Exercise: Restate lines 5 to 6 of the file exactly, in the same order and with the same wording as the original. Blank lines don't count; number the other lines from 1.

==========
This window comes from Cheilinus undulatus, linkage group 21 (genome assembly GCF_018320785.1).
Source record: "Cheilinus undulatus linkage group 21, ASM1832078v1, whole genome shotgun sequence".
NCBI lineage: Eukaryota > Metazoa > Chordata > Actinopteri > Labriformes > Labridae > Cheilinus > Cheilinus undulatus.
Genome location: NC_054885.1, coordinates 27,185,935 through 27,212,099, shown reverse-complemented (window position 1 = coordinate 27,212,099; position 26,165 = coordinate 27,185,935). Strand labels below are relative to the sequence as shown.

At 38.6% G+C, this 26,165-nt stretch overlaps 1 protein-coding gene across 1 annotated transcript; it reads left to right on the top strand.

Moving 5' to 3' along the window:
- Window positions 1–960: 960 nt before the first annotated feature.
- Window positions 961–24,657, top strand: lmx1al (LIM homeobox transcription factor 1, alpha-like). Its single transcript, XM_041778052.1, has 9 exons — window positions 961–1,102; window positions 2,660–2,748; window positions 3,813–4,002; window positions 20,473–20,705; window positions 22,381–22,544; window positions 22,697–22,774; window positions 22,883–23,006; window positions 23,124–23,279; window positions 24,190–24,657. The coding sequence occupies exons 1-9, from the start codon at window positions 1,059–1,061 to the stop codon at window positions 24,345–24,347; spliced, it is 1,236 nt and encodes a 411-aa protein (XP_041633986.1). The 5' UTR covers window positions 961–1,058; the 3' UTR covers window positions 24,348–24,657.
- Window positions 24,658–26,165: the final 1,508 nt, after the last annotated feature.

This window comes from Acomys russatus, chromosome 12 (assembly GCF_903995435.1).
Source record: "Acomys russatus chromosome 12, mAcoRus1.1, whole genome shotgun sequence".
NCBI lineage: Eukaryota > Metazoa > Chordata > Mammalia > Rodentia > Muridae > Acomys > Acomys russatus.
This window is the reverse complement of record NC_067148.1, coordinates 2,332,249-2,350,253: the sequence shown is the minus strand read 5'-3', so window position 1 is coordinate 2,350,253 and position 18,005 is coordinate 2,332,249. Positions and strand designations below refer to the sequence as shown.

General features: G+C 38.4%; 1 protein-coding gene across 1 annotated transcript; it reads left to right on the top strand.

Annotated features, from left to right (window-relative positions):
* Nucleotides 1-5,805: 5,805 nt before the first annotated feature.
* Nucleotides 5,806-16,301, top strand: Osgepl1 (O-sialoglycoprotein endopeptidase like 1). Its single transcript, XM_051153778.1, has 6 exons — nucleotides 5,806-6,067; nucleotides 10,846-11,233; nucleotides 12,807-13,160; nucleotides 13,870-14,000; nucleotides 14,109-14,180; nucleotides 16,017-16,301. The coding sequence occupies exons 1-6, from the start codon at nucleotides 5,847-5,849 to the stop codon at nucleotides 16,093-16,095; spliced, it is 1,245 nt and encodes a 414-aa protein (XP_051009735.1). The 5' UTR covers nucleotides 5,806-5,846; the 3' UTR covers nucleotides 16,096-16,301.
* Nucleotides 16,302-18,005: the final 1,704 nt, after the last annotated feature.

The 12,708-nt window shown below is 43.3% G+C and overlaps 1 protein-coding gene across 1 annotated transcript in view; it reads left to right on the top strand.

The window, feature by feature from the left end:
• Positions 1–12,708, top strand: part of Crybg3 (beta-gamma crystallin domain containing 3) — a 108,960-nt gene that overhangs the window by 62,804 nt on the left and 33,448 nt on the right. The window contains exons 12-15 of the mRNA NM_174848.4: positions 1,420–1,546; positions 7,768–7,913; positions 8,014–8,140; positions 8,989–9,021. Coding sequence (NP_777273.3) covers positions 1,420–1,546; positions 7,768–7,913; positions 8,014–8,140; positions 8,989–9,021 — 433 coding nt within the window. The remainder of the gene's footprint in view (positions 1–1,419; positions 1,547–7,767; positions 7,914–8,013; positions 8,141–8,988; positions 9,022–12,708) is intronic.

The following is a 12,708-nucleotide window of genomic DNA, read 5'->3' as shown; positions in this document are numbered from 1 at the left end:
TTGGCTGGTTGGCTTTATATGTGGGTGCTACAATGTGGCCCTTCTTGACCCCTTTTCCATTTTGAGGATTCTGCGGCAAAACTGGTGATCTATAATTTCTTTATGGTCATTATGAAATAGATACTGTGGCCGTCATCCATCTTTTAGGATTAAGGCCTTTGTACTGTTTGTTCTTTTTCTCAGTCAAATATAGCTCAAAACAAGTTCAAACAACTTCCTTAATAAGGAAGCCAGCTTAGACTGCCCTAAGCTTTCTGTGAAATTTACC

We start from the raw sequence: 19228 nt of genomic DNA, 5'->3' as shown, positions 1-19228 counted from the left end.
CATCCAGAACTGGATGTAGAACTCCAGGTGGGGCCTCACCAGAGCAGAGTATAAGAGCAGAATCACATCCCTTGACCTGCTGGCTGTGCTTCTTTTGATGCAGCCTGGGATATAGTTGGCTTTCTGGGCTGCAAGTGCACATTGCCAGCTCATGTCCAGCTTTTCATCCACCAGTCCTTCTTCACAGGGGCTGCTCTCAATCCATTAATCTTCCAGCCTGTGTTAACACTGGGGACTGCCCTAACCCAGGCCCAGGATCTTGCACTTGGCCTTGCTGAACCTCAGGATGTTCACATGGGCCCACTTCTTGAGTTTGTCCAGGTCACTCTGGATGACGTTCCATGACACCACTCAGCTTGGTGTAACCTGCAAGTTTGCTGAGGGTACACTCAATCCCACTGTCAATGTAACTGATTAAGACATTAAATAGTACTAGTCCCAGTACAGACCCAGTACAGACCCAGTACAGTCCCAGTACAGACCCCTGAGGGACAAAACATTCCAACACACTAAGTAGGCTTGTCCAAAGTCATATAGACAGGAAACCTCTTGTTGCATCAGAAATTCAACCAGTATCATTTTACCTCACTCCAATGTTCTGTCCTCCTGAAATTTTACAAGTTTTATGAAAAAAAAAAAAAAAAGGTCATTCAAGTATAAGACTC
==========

At 38.6% G+C, this 26,165-nt stretch overlaps 1 protein-coding gene across 1 annotated transcript; it reads left to right on the top strand.

Moving 5' to 3' along the window: